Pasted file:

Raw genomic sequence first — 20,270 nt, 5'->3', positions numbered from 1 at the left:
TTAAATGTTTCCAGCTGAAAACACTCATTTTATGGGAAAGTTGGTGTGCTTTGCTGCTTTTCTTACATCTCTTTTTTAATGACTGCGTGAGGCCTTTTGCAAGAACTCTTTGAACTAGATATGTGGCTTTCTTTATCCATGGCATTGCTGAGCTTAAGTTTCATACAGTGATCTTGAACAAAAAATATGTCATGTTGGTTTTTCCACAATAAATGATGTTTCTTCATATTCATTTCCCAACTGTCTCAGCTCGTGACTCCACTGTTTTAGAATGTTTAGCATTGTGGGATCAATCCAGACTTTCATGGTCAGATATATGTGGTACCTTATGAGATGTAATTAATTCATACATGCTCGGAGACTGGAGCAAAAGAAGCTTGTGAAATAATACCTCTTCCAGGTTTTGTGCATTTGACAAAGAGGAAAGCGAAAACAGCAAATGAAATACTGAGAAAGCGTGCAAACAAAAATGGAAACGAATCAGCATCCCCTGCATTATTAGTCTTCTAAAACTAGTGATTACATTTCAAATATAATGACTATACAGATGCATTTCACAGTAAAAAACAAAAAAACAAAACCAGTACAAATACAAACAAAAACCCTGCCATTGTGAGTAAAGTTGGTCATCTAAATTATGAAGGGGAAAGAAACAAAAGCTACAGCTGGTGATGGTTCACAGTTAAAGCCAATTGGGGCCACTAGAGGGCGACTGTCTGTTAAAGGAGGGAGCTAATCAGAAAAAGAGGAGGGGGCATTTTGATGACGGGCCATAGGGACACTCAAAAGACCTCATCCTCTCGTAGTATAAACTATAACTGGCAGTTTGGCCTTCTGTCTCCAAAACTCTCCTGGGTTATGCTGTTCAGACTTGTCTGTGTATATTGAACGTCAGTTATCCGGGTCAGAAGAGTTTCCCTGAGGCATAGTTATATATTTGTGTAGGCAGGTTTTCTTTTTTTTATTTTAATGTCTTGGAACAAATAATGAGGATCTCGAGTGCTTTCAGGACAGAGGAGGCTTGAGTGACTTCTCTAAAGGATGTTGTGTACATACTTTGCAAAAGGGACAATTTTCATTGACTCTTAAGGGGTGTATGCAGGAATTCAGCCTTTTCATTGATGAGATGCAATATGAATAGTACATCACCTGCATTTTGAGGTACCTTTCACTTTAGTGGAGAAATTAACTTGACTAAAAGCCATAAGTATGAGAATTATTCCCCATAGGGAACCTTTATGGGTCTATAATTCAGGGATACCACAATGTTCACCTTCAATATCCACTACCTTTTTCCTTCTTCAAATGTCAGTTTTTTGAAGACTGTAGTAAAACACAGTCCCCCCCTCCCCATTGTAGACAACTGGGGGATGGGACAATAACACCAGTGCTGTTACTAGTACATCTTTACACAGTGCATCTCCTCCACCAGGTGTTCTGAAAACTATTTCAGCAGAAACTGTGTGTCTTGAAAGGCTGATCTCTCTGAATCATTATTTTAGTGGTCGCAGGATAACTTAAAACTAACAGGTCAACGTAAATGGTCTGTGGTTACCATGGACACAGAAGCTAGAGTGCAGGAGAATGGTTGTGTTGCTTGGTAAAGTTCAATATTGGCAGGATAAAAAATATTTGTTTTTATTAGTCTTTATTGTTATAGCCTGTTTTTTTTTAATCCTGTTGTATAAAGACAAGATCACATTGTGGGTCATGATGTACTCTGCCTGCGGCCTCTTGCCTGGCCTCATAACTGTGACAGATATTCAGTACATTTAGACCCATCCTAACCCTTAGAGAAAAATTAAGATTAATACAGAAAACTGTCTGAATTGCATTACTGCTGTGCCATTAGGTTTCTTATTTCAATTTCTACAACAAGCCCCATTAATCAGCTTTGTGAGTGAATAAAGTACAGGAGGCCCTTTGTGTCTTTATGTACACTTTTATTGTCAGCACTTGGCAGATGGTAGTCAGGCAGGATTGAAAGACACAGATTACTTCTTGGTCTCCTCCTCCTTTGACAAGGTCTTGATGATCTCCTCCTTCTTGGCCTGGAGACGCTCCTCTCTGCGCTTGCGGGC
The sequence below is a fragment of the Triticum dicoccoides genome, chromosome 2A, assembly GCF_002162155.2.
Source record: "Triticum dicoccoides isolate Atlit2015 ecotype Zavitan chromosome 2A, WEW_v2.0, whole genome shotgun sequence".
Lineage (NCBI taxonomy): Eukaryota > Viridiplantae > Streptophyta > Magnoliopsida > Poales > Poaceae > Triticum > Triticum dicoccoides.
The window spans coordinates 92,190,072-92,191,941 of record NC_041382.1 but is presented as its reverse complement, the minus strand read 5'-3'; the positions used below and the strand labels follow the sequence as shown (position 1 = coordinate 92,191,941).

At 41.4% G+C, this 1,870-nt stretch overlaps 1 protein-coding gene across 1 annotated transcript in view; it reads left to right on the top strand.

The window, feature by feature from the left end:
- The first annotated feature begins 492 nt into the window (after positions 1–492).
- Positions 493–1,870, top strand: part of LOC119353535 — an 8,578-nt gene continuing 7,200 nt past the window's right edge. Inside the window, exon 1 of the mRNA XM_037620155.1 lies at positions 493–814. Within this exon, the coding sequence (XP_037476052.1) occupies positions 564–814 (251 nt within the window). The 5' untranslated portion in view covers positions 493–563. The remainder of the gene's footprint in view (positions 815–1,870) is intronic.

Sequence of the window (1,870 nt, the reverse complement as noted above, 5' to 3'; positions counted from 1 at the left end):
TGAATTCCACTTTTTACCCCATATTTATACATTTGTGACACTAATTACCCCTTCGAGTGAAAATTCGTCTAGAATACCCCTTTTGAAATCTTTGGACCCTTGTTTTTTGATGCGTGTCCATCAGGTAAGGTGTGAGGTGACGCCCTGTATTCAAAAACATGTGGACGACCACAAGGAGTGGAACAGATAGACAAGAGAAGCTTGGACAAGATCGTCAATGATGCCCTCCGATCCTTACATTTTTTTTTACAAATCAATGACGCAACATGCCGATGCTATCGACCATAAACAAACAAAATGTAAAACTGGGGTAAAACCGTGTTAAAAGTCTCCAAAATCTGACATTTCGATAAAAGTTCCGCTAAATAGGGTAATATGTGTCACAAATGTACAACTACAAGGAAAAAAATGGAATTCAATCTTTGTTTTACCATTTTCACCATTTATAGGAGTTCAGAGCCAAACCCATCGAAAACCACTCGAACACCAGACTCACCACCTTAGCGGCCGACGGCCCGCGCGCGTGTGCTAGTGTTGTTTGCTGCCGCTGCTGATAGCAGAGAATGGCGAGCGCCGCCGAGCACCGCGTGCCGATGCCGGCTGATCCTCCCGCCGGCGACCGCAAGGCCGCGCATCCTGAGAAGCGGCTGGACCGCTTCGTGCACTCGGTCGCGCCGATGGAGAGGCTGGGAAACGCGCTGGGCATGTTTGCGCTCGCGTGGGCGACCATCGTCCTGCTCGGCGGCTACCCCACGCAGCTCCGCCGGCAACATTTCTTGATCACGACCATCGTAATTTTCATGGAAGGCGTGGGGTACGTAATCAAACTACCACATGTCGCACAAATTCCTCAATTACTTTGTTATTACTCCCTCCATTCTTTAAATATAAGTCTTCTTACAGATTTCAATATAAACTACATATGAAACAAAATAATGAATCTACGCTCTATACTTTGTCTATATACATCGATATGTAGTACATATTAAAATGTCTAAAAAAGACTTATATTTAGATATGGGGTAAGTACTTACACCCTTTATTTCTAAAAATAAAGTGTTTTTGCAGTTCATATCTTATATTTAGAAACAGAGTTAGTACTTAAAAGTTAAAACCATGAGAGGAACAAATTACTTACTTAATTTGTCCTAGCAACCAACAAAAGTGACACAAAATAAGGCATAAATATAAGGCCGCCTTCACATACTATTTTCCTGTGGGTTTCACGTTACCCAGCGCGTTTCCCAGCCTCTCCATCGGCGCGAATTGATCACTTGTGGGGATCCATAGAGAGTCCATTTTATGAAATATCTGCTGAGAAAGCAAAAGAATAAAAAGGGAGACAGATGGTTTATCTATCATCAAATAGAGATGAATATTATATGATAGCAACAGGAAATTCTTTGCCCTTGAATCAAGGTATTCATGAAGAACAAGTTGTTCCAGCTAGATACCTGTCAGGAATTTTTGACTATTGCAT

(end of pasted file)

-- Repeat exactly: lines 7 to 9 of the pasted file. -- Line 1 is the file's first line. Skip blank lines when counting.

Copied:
At 41.4% G+C, this 1,870-nt stretch overlaps 1 protein-coding gene across 1 annotated transcript in view; it reads left to right on the top strand.

The window, feature by feature from the left end:
- The first annotated feature begins 492 nt into the window (after positions 1–492).